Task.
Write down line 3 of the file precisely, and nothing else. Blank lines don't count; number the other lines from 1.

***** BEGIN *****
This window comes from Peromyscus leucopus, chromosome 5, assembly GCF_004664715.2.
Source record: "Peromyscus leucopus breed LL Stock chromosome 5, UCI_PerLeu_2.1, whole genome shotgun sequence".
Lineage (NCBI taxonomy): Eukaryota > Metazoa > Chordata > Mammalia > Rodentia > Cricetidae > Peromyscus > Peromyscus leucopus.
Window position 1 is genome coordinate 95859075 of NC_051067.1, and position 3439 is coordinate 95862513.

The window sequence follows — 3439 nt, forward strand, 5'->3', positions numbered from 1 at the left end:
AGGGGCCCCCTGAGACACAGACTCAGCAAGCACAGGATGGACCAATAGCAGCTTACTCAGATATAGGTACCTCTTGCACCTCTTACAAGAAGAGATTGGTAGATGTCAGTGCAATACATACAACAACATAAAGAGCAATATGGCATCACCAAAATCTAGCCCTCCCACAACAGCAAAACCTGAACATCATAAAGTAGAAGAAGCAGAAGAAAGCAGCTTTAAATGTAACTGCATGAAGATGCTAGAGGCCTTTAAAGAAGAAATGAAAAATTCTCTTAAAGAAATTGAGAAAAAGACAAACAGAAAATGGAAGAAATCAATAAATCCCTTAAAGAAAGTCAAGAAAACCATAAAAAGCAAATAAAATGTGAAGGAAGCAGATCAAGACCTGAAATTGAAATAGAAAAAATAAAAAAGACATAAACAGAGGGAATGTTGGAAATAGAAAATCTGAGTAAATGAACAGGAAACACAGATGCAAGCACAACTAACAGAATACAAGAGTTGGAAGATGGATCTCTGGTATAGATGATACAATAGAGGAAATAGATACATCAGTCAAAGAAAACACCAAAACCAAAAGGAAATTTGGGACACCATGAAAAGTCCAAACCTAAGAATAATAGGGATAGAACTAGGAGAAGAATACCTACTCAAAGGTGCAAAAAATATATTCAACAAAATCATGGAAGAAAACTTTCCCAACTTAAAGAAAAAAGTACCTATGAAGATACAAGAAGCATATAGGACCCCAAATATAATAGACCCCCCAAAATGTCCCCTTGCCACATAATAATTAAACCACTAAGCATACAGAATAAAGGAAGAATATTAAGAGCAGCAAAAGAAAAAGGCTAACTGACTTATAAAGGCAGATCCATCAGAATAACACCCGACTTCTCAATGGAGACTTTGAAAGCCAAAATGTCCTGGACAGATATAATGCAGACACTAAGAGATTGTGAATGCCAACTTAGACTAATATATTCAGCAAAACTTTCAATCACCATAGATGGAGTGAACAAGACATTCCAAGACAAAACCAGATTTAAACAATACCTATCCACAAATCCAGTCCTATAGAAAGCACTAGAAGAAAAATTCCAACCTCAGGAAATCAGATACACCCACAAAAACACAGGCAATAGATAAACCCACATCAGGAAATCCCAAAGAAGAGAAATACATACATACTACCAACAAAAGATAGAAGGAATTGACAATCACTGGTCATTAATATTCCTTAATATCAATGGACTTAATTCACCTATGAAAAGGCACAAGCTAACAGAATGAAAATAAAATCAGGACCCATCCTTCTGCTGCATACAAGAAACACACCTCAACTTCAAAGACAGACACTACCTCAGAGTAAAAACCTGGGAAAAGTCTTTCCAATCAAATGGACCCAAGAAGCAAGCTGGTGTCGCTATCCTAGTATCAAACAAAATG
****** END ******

Lineage (NCBI taxonomy): Eukaryota > Metazoa > Chordata > Mammalia > Rodentia > Cricetidae > Peromyscus > Peromyscus leucopus.